Introduction by Dr Kamini Vellodi (CSM):

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Rosi Braidotti – Vectors of Affirmation

in Academic Service - Archive by on March 10th, 2015

 

Event Date: 10 March 2015
Room C303, Granary Building,
Central Saint Martins,
London N1C 4AA

 

 

 

The London Graduate School presents:

The 2015 London Graduate School Bloomsbury Lecture

Professor Rosi Braidotti (Utrecht) – Vectors of Affirmation

Prof. Braidotti received a doctoral degree in philosophy from the Sorbonne in 1981, and has taught at the University of Utrecht in the Netherlands since 1988, when she was appointed as the founding professor in women’s studies. In 1995 she became the founding Director of the Netherlands research school of Women’s Studies. Braidotti founded the inter-university SOCRATES network NOISE and the Thematic Network for Women’s Studies ATHENA, and has held many prestigious visiting positions including Leverhulme Trust Visiting Professor at Birkbeck College in 2005-6, a Jean Monnet professor at the European University Institute in Florence in 2002-3 and a fellow in the school of Social Science at the Institute for Advanced Study in Princeton in 1994. Braidotti is currently Distinguished University Professor at Utrecht University and founding Director of the Centre for the Humanities.

Braidotti’s publications have consistently been placed in continental philosophy, at the intersection with social and political theory, cultural politics, gender, feminist theory and ethnicity studies. The core of her interdisciplinary work consists of four interconnected monographs on the constitution of contemporary subjectivity, with special emphasis on the concept of difference within the history of European philosophy and political theory. Braidotti’s philosophical project investigates how to think difference positively, which means moving beyond the dialectics that both opposes it and thus links it by negation to the notion of sameness. This is evidenced in the philosophical agenda set in her first book Patterns of Dissonance: An Essay on Women in Contemporary French Philosophy, 1991, which gets developed further in the trilogy that follows. In the next book, Nomadic Subjects: Embodiment and Difference in Contemporary Feminist Theory, 1994 (second edition, revised and expanded, 2011), the question is formulated in more concrete terms: can gender, ethnic, cultural or European differences be understood outside the straightjacket of hierarchy and binary opposition? Thus the following volume, Metamorphoses: Towards a Materialist Theory of Becoming, 2002, analyses not only gender differences, but also more categorical binary distinctions between self and other, European and foreign, human and non-human (animal/ environmental/ technological others). The conclusion is that a systematic ambivalence structures contemporary cultural representations of the globalised, technologically mediated, ethnically mixed, gender-aware world we now inhabit. The question consequently arises of what it takes to produce adequate cultural and political representations of a fast-changing world and move closer to Spinozist notions of adequate understanding. The ethical dimension of Braidotti’s work on difference comes to the fore in the last volume of the trilogy, Transpositions: On Nomadic Ethics, 2006. Here she surveys the different ethical approaches that can be produced by taking difference and diversity as the main point of reference and conclude that there is much to be gained by suspending belief that political participation, moral empathy and social cohesion can only be produced on the basis of the notion of recognition of sameness. Braidotti makes a case for an alternative view on subjectivity, ethics and emancipation and pitches diversity against the postmodernist risk of cultural relativism while also standing against the tenets of liberal individualism. Throughout her work, Braidotti asserts and demonstrates the importance of combining theoretical concerns with a serious commitment to producing socially and politically relevant scholarship that contributes to making a difference in the world. Braidotti’s output also included several edited volumes. Her work has been translated in more than 20 languages and all the main books in at least three languages other than English.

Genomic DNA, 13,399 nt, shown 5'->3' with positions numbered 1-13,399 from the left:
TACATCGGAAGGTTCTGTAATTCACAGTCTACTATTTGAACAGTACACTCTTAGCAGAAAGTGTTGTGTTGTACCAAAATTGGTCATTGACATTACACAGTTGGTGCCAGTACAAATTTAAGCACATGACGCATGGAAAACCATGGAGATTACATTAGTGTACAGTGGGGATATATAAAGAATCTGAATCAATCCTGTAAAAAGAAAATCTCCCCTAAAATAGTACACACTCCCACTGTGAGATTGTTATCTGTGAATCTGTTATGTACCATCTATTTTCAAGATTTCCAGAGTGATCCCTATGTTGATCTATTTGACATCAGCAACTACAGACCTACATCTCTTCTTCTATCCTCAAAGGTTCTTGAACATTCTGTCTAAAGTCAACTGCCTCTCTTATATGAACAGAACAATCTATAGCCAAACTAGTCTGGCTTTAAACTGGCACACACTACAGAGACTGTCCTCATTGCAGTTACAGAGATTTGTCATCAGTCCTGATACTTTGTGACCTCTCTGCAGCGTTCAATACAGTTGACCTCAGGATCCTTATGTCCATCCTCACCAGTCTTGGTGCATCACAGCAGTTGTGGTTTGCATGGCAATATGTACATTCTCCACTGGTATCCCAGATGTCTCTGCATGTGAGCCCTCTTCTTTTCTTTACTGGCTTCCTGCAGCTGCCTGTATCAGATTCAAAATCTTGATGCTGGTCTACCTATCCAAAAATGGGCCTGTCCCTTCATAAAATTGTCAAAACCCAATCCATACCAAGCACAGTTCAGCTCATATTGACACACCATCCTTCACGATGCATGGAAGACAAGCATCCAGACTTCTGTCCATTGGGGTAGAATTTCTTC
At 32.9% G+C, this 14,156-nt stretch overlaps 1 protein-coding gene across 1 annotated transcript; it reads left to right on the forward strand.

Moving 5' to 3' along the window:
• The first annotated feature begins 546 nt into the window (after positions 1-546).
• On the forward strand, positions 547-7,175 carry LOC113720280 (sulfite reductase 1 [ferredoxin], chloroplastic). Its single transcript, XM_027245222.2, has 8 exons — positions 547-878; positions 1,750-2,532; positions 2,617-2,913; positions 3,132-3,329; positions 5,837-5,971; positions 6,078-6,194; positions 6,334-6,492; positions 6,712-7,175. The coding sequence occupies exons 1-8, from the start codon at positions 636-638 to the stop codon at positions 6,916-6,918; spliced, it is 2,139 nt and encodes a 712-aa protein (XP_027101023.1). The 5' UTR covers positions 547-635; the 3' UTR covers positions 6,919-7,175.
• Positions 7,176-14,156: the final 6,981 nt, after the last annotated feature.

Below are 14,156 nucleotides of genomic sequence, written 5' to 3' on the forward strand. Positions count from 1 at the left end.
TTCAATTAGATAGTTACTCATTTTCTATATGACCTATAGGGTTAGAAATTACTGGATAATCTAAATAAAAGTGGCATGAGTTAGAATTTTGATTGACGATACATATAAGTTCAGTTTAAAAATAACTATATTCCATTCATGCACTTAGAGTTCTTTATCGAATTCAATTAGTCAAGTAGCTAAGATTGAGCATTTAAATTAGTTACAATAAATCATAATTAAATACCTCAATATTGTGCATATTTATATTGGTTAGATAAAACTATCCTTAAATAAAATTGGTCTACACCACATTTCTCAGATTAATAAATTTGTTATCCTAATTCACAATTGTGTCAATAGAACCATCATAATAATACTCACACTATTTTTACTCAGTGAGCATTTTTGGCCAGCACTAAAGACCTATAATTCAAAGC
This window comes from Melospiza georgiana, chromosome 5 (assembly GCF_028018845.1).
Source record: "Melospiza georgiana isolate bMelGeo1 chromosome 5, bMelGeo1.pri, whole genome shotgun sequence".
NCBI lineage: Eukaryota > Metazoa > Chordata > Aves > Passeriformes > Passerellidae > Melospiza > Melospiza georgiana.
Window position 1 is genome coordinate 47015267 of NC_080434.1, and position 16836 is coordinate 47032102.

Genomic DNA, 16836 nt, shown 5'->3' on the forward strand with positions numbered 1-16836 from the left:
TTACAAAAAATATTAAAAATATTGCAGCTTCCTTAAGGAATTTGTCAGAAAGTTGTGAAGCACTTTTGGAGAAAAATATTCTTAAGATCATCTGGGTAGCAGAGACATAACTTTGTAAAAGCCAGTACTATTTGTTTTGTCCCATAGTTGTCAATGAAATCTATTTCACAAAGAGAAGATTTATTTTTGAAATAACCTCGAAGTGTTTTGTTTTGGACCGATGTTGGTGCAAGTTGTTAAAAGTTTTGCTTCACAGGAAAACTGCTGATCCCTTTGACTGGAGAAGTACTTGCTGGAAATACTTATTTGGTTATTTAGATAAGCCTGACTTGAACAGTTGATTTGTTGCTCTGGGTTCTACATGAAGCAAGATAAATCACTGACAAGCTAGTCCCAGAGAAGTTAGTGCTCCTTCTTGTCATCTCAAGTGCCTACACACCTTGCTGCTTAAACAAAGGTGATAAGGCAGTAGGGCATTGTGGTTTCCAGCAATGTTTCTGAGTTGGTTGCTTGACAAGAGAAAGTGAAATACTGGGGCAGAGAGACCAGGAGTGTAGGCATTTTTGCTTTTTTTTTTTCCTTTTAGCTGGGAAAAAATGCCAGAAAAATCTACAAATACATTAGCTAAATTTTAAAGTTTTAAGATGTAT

Introduction by Professor Tina Chanter (Kingston):

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Matthew Chrisman – Knowing What One Ought To Do

in Academic Service - Archive by on March 9th, 2015

Event Date: 9 March 2015
Room 22/26
Senate House
University of London
London WC1E 7HU

The Aristotelian Society presents:

Dr Matthew Chrisman (Edinburgh) – Knowing What One Ought To Do

Matthew Chrisman is a Reader in Philosophy at the University of Edinburgh. His research has focused on ethical theory, the philosophy of language, and epistemology. He has published widely in these areas, including articles in the Journal of Philosophy, the Australasian Journal of Philosophy, Oxford Studies in Metaethics, Philosophy and Phenomenological Research, Philosophers’ Imprint and Philosophical Studies. Recent papers have been on the meaning of moral terms, the semantics of deontic modals, and the nature of epistemic normativity. He is one of the lead authors of Philosophy for Everyone (Routledge 2014). His research monograph The Meaning of ‘Ought’: Beyond Descriptivism and Expressivism in Metaethics will be published with Oxford University Press. He is co-editing a collection on Deontic Modality for Oxford University Press. His textbook What Is This Thing Called Metaethics? is under contract at Routledge.